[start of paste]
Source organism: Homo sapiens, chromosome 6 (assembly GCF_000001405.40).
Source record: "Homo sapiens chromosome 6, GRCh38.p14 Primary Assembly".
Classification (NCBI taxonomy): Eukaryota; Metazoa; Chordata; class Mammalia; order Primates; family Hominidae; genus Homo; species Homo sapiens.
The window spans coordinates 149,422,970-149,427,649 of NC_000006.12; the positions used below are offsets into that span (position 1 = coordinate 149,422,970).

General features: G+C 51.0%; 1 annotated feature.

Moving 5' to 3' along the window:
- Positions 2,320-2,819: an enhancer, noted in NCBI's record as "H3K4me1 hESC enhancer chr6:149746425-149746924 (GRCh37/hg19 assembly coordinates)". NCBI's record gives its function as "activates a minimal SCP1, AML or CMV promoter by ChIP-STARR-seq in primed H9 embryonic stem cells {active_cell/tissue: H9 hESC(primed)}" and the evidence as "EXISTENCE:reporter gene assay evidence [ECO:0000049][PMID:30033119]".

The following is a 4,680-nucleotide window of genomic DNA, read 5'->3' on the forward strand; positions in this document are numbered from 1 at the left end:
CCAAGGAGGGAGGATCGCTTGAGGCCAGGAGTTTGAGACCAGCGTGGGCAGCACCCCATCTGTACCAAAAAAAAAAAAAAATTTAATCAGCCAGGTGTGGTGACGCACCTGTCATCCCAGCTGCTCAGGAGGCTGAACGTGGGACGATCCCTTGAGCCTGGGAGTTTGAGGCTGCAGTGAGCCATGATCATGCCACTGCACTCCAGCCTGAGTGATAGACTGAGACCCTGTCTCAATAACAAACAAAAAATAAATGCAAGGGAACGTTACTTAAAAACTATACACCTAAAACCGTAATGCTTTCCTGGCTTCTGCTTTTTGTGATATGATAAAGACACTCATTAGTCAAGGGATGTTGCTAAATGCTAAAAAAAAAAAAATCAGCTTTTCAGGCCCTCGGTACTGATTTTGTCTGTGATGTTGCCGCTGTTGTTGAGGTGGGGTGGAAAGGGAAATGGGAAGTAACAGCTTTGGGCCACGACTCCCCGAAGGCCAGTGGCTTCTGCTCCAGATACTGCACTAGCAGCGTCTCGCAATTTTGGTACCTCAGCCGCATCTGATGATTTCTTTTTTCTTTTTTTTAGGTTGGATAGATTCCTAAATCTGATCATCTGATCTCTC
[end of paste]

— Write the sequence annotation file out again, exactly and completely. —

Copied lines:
Source organism: Homo sapiens, chromosome 6 (assembly GCF_000001405.40).
Source record: "Homo sapiens chromosome 6, GRCh38.p14 Primary Assembly".
Classification (NCBI taxonomy): Eukaryota; Metazoa; Chordata; class Mammalia; order Primates; family Hominidae; genus Homo; species Homo sapiens.
The window spans coordinates 149,422,970-149,427,649 of NC_000006.12; the positions used below are offsets into that span (position 1 = coordinate 149,422,970).

General features: G+C 51.0%; 1 annotated feature.

Moving 5' to 3' along the window:
- Positions 2,320-2,819: an enhancer, noted in NCBI's record as "H3K4me1 hESC enhancer chr6:149746425-149746924 (GRCh37/hg19 assembly coordinates)". NCBI's record gives its function as "activates a minimal SCP1, AML or CMV promoter by ChIP-STARR-seq in primed H9 embryonic stem cells {active_cell/tissue: H9 hESC(primed)}" and the evidence as "EXISTENCE:reporter gene assay evidence [ECO:0000049][PMID:30033119]".

The following is a 4,680-nucleotide window of genomic DNA, read 5'->3' on the forward strand; positions in this document are numbered from 1 at the left end:
CCAAGGAGGGAGGATCGCTTGAGGCCAGGAGTTTGAGACCAGCGTGGGCAGCACCCCATCTGTACCAAAAAAAAAAAAAAATTTAATCAGCCAGGTGTGGTGACGCACCTGTCATCCCAGCTGCTCAGGAGGCTGAACGTGGGACGATCCCTTGAGCCTGGGAGTTTGAGGCTGCAGTGAGCCATGATCATGCCACTGCACTCCAGCCTGAGTGATAGACTGAGACCCTGTCTCAATAACAAACAAAAAATAAATGCAAGGGAACGTTACTTAAAAACTATACACCTAAAACCGTAATGCTTTCCTGGCTTCTGCTTTTTGTGATATGATAAAGACACTCATTAGTCAAGGGATGTTGCTAAATGCTAAAAAAAAAAAAATCAGCTTTTCAGGCCCTCGGTACTGATTTTGTCTGTGATGTTGCCGCTGTTGTTGAGGTGGGGTGGAAAGGGAAATGGGAAGTAACAGCTTTGGGCCACGACTCCCCGAAGGCCAGTGGCTTCTGCTCCAGATACTGCACTAGCAGCGTCTCGCAATTTTGGTACCTCAGCCGCATCTGATGATTTCTTTTTTCTTTTTTTTAGGTTGGATAGATTCCTAAATCTGATCATCTGATCTCTC